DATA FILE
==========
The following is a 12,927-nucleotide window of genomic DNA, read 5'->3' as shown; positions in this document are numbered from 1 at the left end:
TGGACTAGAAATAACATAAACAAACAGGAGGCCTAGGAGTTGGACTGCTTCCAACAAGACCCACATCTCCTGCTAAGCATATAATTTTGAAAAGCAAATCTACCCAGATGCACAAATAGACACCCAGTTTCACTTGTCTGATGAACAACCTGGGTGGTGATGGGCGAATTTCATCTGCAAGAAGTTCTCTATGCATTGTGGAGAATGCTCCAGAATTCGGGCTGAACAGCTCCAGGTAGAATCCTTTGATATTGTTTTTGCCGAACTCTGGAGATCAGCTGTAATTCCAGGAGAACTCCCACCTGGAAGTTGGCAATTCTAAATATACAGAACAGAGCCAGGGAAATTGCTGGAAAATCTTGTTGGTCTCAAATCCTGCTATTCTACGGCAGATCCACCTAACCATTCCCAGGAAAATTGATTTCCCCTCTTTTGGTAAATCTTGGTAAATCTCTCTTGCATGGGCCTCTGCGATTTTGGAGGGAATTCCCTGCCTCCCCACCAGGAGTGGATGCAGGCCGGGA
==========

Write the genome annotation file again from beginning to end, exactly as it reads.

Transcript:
The following is a 12,927-nucleotide window of genomic DNA, read 5'->3' as shown; positions in this document are numbered from 1 at the left end:
TGGACTAGAAATAACATAAACAAACAGGAGGCCTAGGAGTTGGACTGCTTCCAACAAGACCCACATCTCCTGCTAAGCATATAATTTTGAAAAGCAAATCTACCCAGATGCACAAATAGACACCCAGTTTCACTTGTCTGATGAACAACCTGGGTGGTGATGGGCGAATTTCATCTGCAAGAAGTTCTCTATGCATTGTGGAGAATGCTCCAGAATTCGGGCTGAACAGCTCCAGGTAGAATCCTTTGATATTGTTTTTGCCGAACTCTGGAGATCAGCTGTAATTCCAGGAGAACTCCCACCTGGAAGTTGGCAATTCTAAATATACAGAACAGAGCCAGGGAAATTGCTGGAAAATCTTGTTGGTCTCAAATCCTGCTATTCTACGGCAGATCCACCTAACCATTCCCAGGAAAATTGATTTCCCCTCTTTTGGTAAATCTTGGTAAATCTCTCTTGCATGGGCCTCTGCGATTTTGGAGGGAATTCCCTGCCTCCCCACCAGGAGTGGATGCAGGCCGGGA